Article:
Last week I spent some more time screening through possible buy ideas. A sector that has been roughed up caught my attention – the asset managers. Given my view on equity valuations, combined with the fact that most asset managers are relative return investors, I believe the industry could lose considerable assets and revenues once the current cycle ends. And of course there remains the ongoing threat of passive investing. Nevertheless, several equities within the group seem to be pricing in some pretty difficult times, so I decided to take a closer look.
One of the asset managers I reviewed has an investment process that appeals to me. Specifically, this particular manager states it invests “with a quality bias” and may lag in up markets and outperform in down markets. I like this concept, especially at this stage of the market cycle. In fact, if I was selecting an asset manager today, I’d be looking for managers that have historically outperformed in bear markets and have underperformed over the past 3-5 years. Interested to learn more, I opened the hood and reviewed the firm’s 13-F. And yes, there it was, a portfolio “with a quality bias”.
As I sorted through their holdings, I bumped into many high-quality names that are also on my possible buy list. There was no doubt in my mind that these were good businesses. But were they selling at good prices? Many of the businesses I was familiar with were mature companies with low-to-moderate growth rates. However, their valuations implied above-average, and in my opinion, unrealistic future growth rates. As such, while I concluded they were in fact good businesses, I did not believe they were selling at good prices.
It’s no secret high-quality is preferred over low-quality for investors seeking safety near the end of a market cycle. It’s a go-to play in the portfolio manager handbook (page 37 paragraph 4). The thinking goes that when the market and economy are in decline, high-quality businesses – particularly those with good balance sheets – will outperform their lower quality peers. In theory, higher quality companies will have steadier cash flows and will be impacted less by declining demand, faltering liquidity, and widening credit spreads.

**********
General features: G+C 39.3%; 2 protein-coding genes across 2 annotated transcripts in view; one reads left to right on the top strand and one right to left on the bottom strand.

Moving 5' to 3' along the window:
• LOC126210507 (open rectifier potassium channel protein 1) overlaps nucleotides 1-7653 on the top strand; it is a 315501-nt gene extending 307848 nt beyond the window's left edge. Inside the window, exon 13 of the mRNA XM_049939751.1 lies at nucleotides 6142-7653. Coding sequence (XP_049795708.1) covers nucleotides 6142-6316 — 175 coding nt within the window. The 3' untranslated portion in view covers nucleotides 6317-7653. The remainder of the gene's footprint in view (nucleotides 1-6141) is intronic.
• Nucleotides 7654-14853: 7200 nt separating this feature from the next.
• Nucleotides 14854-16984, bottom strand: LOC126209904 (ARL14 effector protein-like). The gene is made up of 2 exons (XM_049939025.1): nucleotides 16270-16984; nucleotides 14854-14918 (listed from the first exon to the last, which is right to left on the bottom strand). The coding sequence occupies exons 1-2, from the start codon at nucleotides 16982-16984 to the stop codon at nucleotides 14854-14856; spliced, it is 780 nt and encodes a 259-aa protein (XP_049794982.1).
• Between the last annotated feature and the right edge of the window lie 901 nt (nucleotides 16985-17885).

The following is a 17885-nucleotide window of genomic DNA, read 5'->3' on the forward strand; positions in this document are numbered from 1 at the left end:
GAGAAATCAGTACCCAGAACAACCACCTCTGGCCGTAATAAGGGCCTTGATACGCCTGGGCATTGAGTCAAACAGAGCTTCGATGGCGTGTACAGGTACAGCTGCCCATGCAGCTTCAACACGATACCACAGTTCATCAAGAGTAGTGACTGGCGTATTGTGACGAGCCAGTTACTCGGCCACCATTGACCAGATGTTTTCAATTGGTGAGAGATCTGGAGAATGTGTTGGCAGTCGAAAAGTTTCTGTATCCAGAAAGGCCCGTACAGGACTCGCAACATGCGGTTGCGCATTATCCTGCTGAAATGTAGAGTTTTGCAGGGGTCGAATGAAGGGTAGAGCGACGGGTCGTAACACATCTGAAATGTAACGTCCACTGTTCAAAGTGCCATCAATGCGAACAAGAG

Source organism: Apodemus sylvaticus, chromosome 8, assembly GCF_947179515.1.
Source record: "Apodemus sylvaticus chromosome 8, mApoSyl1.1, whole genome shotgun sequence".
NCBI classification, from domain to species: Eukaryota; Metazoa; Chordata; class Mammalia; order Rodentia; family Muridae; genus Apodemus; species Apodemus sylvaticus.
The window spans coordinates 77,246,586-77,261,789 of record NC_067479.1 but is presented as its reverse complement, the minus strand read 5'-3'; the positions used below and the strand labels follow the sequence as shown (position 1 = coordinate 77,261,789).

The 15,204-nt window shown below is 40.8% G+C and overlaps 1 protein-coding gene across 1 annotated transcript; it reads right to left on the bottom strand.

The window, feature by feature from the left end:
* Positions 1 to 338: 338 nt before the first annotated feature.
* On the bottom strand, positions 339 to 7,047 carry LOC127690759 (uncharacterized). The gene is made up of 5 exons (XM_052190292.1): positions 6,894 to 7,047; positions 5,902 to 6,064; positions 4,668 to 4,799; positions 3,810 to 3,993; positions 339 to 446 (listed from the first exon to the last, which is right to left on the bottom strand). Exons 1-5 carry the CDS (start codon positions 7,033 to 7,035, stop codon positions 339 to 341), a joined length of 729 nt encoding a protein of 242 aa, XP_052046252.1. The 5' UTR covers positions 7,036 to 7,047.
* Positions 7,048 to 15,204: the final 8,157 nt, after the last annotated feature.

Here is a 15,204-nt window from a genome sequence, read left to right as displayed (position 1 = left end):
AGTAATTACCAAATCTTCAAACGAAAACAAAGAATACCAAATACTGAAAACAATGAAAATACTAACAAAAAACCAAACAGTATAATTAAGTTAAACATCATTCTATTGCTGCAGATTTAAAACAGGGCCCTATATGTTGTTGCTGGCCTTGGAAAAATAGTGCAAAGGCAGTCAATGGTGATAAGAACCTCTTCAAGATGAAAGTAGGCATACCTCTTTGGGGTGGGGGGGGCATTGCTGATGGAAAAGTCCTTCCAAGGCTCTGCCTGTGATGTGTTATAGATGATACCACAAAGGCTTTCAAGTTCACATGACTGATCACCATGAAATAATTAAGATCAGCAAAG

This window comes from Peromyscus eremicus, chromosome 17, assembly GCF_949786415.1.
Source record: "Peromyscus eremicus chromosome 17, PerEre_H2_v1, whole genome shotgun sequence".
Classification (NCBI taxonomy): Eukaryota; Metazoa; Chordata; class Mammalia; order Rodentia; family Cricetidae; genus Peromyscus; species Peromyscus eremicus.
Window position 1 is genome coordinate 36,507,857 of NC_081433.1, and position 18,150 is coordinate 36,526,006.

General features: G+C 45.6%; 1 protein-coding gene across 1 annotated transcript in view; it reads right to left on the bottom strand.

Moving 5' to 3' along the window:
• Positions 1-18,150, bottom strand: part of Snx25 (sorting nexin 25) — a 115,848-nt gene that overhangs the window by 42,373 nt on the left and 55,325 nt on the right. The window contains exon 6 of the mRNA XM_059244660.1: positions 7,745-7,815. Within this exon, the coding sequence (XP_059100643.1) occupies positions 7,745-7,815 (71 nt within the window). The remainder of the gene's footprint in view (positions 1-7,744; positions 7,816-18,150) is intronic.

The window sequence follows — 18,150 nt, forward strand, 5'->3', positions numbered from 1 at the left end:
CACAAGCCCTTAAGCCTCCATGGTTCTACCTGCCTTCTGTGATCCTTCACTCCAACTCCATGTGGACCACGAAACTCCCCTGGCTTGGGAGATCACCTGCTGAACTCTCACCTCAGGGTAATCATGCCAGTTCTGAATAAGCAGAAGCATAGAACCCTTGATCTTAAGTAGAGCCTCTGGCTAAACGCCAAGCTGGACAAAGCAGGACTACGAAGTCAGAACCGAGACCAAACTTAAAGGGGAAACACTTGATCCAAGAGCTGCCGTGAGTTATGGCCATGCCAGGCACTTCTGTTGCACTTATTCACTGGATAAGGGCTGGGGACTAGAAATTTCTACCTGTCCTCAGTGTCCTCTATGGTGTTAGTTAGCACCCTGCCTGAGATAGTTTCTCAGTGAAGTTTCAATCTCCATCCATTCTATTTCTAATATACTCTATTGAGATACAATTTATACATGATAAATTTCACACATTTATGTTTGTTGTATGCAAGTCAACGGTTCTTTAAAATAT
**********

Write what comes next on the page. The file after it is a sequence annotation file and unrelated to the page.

The 2000-2002 bear market is a good example. In addition to avoiding technology, owning quality and strong balance sheets paid off handsomely during this period. In fact, it worked so well many high-quality value stocks generated positive absolute returns in what was a relatively nasty bear market (S&P 500 declined -47% from its peak in March 2000 to its low in October 2002).
High-quality protects capital best when it’s being ignored and valuations are attractive. Such an environment often occurs near the end of a market and economic cycle, when trend-following investors are favoring lower quality or highly cyclical companies (think energy in the summer of 2008). And that’s the glaring difference between today and past periods, such as 2000-2002. Currently, quality is not being ignored and valuations are not attractive, in my opinion.
Lancaster Colony (LANC) is a good example of a high-quality business that was ignored during the late stages of past cycles, but is cherished today. Founded in 1961, Lancaster Colony is a manufacturer and marketer of specialty food products. When I think of their business, I think of salad dressing, dinner rolls, and croutons. It’s a boring but high-quality business with a strong balance sheet and consistent cash flows.
Before the bear market in 2000 began, Lancaster Colony was trading at 13x earnings and was priced as a value stock. Given its relatively low valuation, Lancaster Colony’s stock provided investors with a healthy margin of safety heading into the bear market of 2000-2002. In fact, its stock was so attractively priced, it actually increased 58% while the Russell 2000 declined -44% from the 2000 peak to 2002 trough! During this period, owning Lancaster Colony and quality worked magnificently.
Currently trading at 35x earnings, I no longer consider Lancaster Colony a value stock. And that of course is the big difference between high-quality this cycle and when quality worked in the past – valuation! In the case of Lancaster Colony, the difference between 13x and 35x earnings is considerable. From a risk management perspective, it’s the difference between swimming with a life jacket and a bag of cement.
While it remains up for debate, let’s assume the end of the current market cycle is approaching. Let’s also assume most investors believe high-quality companies outperform during the end of market cycles and are positioned accordingly. If these assumptions are true, is it possible that investors seeking safety in quality are actually piling into overcrowded positions with elevated risk?
Based on the large dispersion in valuations between high-quality businesses and lower quality businesses with well-known risks, I believe investors may be relying too heavily on the “what worked last cycle” playbook. Instead of flocking into high-quality, what if buying equities that are already in bear markets (preferably with strong balance sheets) provides better downside protection? And let’s also not forget, investors have the choice of not owning high or low quality equities and waiting out the end of the current cycle in the comfort of T-bills (3-month currently yielding 2.42%)! Of course that’s if you have that option. Many asset managers focused on relative returns and with fully-invested mandates do not.